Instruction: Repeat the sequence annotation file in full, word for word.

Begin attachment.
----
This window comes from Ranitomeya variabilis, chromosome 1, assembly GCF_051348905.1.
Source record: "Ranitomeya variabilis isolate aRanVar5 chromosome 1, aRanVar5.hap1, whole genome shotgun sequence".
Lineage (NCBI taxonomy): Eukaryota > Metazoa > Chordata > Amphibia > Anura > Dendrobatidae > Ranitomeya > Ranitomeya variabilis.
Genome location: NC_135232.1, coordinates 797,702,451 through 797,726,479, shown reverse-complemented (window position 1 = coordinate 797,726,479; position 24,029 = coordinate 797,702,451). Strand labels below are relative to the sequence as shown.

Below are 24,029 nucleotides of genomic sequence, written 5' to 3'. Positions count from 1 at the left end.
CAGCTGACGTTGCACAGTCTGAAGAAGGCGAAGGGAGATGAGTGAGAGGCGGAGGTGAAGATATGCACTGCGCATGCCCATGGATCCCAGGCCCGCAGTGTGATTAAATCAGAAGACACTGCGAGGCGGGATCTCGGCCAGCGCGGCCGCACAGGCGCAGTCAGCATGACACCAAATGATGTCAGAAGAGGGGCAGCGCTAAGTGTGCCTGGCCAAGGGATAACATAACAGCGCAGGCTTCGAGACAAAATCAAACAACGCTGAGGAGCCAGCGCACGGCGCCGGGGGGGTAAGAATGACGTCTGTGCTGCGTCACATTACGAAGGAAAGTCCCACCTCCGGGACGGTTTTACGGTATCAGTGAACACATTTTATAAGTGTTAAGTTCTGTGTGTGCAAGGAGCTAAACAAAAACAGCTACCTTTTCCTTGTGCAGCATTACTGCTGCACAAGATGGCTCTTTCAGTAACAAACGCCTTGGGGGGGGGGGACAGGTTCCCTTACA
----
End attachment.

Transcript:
This window comes from Ranitomeya variabilis, chromosome 1, assembly GCF_051348905.1.
Source record: "Ranitomeya variabilis isolate aRanVar5 chromosome 1, aRanVar5.hap1, whole genome shotgun sequence".
Lineage (NCBI taxonomy): Eukaryota > Metazoa > Chordata > Amphibia > Anura > Dendrobatidae > Ranitomeya > Ranitomeya variabilis.
Genome location: NC_135232.1, coordinates 797,702,451 through 797,726,479, shown reverse-complemented (window position 1 = coordinate 797,726,479; position 24,029 = coordinate 797,702,451). Strand labels below are relative to the sequence as shown.

Below are 24,029 nucleotides of genomic sequence, written 5' to 3'. Positions count from 1 at the left end.
CAGCTGACGTTGCACAGTCTGAAGAAGGCGAAGGGAGATGAGTGAGAGGCGGAGGTGAAGATATGCACTGCGCATGCCCATGGATCCCAGGCCCGCAGTGTGATTAAATCAGAAGACACTGCGAGGCGGGATCTCGGCCAGCGCGGCCGCACAGGCGCAGTCAGCATGACACCAAATGATGTCAGAAGAGGGGCAGCGCTAAGTGTGCCTGGCCAAGGGATAACATAACAGCGCAGGCTTCGAGACAAAATCAAACAACGCTGAGGAGCCAGCGCACGGCGCCGGGGGGGTAAGAATGACGTCTGTGCTGCGTCACATTACGAAGGAAAGTCCCACCTCCGGGACGGTTTTACGGTATCAGTGAACACATTTTATAAGTGTTAAGTTCTGTGTGTGCAAGGAGCTAAACAAAAACAGCTACCTTTTCCTTGTGCAGCATTACTGCTGCACAAGATGGCTCTTTCAGTAACAAACGCCTTGGGGGGGGGGGACAGGTTCCCTTACA